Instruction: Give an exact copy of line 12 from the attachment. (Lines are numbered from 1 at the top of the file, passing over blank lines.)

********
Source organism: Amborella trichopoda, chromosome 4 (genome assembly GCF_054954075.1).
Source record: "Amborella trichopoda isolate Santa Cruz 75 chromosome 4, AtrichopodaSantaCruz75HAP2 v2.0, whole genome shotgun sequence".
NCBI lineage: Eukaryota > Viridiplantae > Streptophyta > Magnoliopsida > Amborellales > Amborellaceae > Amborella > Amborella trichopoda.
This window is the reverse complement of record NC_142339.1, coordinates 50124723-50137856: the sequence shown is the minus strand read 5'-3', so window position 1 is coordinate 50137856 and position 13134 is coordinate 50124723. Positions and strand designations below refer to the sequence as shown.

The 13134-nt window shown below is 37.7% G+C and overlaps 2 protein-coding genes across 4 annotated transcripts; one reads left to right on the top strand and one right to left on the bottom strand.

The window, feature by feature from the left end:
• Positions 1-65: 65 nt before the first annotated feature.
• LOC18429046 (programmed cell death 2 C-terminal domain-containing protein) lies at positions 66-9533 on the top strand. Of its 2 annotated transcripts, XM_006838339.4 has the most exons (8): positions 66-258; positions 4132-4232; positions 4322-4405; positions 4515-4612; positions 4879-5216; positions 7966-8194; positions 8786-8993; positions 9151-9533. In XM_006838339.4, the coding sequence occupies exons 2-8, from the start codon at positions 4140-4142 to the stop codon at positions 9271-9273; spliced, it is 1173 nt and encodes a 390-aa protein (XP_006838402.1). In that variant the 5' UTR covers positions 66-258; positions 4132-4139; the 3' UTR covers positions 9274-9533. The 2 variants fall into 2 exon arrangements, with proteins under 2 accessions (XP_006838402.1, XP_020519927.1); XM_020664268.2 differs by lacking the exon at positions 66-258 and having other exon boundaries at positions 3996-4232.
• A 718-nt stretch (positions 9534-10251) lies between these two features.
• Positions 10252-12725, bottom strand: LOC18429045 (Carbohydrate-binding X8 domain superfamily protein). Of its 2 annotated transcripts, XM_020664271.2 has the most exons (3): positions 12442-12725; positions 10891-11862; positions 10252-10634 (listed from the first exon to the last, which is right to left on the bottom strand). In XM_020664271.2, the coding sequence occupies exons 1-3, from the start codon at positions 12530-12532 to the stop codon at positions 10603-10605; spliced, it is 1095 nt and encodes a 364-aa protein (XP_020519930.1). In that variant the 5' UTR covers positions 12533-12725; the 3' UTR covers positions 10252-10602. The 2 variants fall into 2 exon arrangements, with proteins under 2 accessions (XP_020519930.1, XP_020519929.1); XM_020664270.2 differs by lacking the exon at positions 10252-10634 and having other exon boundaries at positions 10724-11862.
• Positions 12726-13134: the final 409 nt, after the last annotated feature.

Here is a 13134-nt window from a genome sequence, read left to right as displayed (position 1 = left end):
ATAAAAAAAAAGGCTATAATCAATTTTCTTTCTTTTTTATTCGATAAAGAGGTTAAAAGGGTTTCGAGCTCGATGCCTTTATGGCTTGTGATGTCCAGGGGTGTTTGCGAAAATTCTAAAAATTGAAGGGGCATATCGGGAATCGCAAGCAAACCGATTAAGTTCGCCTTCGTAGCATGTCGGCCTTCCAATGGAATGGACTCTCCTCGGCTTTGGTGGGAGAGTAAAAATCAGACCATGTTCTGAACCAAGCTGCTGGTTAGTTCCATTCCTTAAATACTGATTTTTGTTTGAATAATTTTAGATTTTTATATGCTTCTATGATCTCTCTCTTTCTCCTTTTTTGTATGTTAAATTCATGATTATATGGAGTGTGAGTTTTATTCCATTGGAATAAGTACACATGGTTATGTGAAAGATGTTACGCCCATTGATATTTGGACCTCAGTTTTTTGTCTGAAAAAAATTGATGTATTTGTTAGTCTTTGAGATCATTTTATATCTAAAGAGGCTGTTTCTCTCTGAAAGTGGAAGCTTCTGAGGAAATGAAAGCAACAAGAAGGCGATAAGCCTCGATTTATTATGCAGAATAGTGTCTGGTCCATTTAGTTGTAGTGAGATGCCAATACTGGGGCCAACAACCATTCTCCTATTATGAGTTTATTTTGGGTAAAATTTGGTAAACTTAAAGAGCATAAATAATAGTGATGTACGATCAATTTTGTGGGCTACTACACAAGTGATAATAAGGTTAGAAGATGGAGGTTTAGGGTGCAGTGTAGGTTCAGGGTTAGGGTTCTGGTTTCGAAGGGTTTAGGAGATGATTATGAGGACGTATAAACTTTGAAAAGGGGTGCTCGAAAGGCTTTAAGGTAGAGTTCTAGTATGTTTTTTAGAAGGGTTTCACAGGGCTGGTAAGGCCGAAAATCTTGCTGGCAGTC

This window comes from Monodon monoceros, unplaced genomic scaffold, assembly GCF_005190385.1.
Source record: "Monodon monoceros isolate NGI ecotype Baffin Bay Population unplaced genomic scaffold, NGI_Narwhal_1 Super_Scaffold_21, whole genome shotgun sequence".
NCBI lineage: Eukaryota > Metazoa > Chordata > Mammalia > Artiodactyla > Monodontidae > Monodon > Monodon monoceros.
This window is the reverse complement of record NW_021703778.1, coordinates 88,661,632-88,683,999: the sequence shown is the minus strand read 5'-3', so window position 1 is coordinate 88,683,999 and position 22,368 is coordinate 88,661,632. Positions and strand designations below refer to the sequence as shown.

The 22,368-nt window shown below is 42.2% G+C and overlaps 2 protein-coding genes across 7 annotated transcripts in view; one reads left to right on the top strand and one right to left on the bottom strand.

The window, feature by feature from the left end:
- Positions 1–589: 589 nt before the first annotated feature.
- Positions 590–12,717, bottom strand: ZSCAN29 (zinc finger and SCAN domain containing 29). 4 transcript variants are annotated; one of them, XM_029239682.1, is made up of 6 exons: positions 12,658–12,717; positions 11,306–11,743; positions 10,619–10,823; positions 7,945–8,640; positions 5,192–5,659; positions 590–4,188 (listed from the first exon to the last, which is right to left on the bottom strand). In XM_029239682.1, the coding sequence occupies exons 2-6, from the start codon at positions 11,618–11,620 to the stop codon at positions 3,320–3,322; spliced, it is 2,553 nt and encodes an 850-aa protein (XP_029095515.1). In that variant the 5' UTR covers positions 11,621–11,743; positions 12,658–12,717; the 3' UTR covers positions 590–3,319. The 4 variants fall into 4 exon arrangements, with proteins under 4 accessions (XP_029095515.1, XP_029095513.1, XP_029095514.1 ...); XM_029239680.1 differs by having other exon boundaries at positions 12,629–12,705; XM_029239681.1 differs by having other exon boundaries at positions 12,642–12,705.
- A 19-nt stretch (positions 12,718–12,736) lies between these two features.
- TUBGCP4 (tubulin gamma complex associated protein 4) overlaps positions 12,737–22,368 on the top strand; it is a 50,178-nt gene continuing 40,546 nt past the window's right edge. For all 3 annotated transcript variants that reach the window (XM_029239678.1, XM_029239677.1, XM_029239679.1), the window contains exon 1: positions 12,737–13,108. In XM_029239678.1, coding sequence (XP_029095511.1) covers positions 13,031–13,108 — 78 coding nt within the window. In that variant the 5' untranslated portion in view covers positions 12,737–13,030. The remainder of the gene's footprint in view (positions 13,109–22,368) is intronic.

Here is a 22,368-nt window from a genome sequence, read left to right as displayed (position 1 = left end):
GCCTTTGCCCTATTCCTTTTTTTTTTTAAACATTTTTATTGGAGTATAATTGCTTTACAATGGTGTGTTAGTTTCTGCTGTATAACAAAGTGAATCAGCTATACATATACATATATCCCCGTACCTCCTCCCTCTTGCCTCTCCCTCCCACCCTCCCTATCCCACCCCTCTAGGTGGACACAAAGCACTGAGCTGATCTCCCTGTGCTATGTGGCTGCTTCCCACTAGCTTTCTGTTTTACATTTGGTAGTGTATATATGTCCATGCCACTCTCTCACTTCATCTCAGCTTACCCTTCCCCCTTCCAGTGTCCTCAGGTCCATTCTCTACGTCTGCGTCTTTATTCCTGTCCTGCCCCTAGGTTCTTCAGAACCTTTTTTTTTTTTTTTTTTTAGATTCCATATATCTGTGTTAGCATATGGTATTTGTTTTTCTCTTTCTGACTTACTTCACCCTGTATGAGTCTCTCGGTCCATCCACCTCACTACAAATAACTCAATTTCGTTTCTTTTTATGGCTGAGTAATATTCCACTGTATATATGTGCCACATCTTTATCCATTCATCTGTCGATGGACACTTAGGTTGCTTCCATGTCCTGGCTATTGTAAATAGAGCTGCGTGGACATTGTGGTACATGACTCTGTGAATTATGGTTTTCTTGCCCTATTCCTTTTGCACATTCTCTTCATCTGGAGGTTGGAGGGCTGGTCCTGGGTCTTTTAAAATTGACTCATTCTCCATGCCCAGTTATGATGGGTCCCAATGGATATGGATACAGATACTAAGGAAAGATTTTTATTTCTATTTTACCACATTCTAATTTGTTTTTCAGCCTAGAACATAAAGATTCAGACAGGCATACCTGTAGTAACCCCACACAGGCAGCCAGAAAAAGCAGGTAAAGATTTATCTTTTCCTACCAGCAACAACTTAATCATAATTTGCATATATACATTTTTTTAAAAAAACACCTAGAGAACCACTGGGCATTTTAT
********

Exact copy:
Here is a 13134-nt window from a genome sequence, read left to right as displayed (position 1 = left end):